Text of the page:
The special session of the Legislature that Jay Inslee has called for May 13 gives the new governor a second chance to leave his mark, something he was mostly unable to do in the 105-day regular session that ended Sunday.
“This is just in the middle of the process,” Inslee told reporters Sunday evening after outlining his wish list for when lawmakers return. “I have always understood that many of these things will jell when the operating budget comes together. It’s the tree that all the limbs come out from.”
The main thing Inslee can check off his priority list so far is tackling climate change. But that legislative victory produced a compromise study bill that doesn’t do anything to immediately change state policy.
Inslee said he’s proud of the climate measure and an effort — yet to pass the House or the Senate — to stiffen drunken driving laws. He said a deal on that proposal is nearly complete. “So we’ve got one and a half things that are worth talking about,” he said earlier Sunday in enumerating his accomplishments to public-affairs network TVW.
“He got climate change,’’ Senate Republican Leader Mark Schoesler of Ritzville said, when asked about Inslee’s performance so far. “He made a pretty big deal about it, and he signed the Senate version of it.”
But many lawmakers in both parties agreed with Inslee that it’s too early to assess his performance. Senate Democratic Caucus chairwoman Karen Fraser of Thurston County said she thinks the failure to pass many of Inslee’s legislative ideas is not a good way to gauge performance.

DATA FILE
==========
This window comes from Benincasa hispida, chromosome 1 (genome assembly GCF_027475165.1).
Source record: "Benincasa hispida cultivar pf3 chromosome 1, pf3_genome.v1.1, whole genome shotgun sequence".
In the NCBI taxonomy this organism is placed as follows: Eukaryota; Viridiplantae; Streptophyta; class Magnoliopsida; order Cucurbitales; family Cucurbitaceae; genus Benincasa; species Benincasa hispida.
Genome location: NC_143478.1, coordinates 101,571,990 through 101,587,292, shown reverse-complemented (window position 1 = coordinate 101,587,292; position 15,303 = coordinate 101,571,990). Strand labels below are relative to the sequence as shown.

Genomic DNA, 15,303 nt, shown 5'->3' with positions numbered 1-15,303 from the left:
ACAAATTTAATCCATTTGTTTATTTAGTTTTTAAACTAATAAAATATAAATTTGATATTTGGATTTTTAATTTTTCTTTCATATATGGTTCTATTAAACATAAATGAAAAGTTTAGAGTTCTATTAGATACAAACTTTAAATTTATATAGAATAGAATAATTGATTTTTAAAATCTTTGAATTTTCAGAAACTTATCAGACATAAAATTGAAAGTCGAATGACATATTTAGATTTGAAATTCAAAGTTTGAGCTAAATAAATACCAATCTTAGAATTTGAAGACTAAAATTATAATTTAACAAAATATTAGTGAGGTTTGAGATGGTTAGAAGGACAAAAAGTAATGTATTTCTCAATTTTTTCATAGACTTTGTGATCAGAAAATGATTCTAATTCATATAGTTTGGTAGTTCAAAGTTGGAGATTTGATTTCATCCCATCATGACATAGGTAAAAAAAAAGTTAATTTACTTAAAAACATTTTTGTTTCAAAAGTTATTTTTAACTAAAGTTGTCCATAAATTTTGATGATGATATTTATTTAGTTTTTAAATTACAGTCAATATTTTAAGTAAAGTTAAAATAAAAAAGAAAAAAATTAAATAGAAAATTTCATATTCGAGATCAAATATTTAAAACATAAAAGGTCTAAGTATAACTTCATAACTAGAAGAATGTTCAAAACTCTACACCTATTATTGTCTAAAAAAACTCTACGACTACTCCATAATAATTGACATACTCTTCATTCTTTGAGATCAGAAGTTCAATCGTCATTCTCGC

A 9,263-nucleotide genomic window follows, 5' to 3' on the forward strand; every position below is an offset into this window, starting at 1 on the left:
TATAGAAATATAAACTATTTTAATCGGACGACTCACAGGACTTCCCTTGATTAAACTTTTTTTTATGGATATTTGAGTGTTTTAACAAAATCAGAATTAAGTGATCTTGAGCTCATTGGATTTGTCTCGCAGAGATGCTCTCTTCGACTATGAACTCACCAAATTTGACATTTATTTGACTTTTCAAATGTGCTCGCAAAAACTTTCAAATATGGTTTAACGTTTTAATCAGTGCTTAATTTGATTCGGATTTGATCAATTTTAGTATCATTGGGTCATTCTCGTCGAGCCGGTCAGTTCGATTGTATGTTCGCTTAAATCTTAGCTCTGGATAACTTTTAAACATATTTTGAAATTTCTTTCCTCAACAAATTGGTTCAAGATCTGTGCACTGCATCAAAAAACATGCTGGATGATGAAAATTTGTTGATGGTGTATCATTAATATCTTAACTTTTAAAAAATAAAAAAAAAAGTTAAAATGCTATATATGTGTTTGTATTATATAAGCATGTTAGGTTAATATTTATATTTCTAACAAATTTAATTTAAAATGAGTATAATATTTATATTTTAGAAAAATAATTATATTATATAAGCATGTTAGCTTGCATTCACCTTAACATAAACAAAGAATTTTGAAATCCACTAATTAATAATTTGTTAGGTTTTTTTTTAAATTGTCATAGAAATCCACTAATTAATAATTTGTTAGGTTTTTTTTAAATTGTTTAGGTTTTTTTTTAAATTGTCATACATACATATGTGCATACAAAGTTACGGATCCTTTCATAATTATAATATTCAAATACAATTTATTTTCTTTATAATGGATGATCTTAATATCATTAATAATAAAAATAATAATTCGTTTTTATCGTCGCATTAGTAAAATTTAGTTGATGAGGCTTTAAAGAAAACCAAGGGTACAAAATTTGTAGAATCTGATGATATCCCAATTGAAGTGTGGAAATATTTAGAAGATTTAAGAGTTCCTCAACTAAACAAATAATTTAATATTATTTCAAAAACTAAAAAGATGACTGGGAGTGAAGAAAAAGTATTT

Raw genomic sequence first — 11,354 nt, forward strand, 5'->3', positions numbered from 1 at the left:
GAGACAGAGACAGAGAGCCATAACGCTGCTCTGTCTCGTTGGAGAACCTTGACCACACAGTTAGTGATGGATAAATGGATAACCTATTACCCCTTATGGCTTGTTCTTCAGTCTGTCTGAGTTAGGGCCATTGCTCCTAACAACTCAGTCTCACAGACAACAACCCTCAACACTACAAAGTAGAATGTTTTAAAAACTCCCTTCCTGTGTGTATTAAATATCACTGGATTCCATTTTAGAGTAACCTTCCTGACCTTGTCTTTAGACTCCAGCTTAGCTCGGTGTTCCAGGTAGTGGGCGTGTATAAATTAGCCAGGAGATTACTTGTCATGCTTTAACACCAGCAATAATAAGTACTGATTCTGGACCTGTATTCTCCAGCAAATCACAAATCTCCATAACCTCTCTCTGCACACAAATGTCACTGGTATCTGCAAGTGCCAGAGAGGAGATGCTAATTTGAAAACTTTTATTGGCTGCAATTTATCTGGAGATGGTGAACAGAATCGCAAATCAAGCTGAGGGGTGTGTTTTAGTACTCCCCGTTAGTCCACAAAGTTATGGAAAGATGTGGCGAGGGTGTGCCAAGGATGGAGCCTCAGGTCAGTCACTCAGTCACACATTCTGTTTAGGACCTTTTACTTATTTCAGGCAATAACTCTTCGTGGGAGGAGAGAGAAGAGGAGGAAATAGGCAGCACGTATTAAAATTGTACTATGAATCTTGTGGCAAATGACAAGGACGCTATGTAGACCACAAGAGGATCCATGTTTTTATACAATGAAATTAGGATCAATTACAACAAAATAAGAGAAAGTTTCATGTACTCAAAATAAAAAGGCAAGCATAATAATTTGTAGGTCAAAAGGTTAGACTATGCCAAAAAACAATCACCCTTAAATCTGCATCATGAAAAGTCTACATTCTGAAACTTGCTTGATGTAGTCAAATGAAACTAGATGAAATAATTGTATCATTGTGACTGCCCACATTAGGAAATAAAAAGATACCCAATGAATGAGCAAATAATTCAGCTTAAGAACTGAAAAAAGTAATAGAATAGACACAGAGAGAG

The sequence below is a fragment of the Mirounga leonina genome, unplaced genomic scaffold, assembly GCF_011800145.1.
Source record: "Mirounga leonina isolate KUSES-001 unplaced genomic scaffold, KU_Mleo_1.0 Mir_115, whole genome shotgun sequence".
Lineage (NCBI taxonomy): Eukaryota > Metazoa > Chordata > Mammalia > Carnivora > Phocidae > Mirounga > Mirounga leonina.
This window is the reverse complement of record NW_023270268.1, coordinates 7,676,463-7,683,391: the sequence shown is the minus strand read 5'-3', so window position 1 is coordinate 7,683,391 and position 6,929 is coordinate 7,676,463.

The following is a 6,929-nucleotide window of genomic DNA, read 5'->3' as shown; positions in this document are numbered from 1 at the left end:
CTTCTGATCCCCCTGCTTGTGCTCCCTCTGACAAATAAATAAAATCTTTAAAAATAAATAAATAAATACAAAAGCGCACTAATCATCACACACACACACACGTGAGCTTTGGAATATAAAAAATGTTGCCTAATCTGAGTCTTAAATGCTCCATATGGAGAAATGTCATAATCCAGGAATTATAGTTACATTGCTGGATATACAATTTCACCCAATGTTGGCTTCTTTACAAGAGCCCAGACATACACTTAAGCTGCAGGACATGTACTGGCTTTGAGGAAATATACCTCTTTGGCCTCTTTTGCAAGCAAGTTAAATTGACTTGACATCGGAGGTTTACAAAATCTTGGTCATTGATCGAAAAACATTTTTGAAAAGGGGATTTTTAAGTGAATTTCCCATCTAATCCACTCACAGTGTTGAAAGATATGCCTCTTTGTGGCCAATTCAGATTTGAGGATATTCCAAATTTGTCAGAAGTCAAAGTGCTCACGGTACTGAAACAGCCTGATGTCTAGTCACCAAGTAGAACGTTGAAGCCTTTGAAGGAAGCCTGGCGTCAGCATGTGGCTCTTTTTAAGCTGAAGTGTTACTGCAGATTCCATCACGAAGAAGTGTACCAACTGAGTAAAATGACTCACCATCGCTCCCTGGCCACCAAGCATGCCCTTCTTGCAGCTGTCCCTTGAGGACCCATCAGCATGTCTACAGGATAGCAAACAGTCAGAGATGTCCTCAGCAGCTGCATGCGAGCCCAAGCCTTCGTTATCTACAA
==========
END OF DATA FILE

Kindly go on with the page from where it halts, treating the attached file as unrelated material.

“I don’t evaluate success by numbers of bills. I evaluate success by how well you represent your constituency,” Fraser said. “I think he’s living up to what he said in his campaign, his values and his priorities.”
Inslee took office on Jan. 16 and his work has been hampered by a sharply divided Legislature. Democrats controlling the House have backed his call for more than $1 billion in new tax revenue to help fund public schools.
The Republican-dominated coalition that took over the Senate in early January has also pushed for more money for education, but it has held strong in opposing any tax hikes so far, instead calling for cuts to the social safety net, transfers and assumed savings.
The Senate has been a graveyard for some of Inslee’s goals, including guaranteed insurance coverage for abortion and college financial aid for young high school graduates who had been brought to the country illegally — both of which he wants revived in the special session.
Other priorities, such as expanded background checks for gun purchases that couldn’t win House support, foundered before they ever got to the Senate.
Neither chamber has acted on a proposed gas tax increase that would fund transportation work, something now widely seen as a topic for special session. Inslee touts it as the major way lawmakers could improve the job market.
House Transportation Chairwoman Judy Clibborn said that once Inslee turned his focus to transportation, which took a while, he has been engaged and helpful in trying to build support for her tax package. “He’s been arm-twisting and gathering people,” the Mercer Island Democrat said.